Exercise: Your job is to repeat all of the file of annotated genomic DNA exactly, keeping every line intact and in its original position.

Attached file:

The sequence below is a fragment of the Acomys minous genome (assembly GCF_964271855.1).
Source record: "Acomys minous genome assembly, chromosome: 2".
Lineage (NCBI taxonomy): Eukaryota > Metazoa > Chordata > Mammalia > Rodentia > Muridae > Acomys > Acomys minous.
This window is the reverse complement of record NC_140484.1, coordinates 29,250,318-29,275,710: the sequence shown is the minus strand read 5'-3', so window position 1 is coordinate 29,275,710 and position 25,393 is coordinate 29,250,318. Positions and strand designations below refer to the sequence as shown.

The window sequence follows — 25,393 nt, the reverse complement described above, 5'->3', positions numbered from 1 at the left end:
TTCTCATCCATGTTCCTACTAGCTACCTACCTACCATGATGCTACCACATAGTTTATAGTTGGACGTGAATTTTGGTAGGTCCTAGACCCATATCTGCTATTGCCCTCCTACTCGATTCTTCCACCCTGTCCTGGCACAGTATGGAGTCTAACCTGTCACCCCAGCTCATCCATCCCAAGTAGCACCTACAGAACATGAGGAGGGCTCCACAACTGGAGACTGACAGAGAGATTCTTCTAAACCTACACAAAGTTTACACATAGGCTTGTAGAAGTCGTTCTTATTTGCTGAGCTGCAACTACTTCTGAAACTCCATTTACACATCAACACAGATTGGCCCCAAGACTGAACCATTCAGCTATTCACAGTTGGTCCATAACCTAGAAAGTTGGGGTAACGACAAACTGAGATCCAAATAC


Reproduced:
The sequence below is a fragment of the Acomys minous genome (assembly GCF_964271855.1).
Source record: "Acomys minous genome assembly, chromosome: 2".
Lineage (NCBI taxonomy): Eukaryota > Metazoa > Chordata > Mammalia > Rodentia > Muridae > Acomys > Acomys minous.
This window is the reverse complement of record NC_140484.1, coordinates 29,250,318-29,275,710: the sequence shown is the minus strand read 5'-3', so window position 1 is coordinate 29,275,710 and position 25,393 is coordinate 29,250,318. Positions and strand designations below refer to the sequence as shown.

The window sequence follows — 25,393 nt, the reverse complement described above, 5'->3', positions numbered from 1 at the left end:
TTCTCATCCATGTTCCTACTAGCTACCTACCTACCATGATGCTACCACATAGTTTATAGTTGGACGTGAATTTTGGTAGGTCCTAGACCCATATCTGCTATTGCCCTCCTACTCGATTCTTCCACCCTGTCCTGGCACAGTATGGAGTCTAACCTGTCACCCCAGCTCATCCATCCCAAGTAGCACCTACAGAACATGAGGAGGGCTCCACAACTGGAGACTGACAGAGAGATTCTTCTAAACCTACACAAAGTTTACACATAGGCTTGTAGAAGTCGTTCTTATTTGCTGAGCTGCAACTACTTCTGAAACTCCATTTACACATCAACACAGATTGGCCCCAAGACTGAACCATTCAGCTATTCACAGTTGGTCCATAACCTAGAAAGTTGGGGTAACGACAAACTGAGATCCAAATAC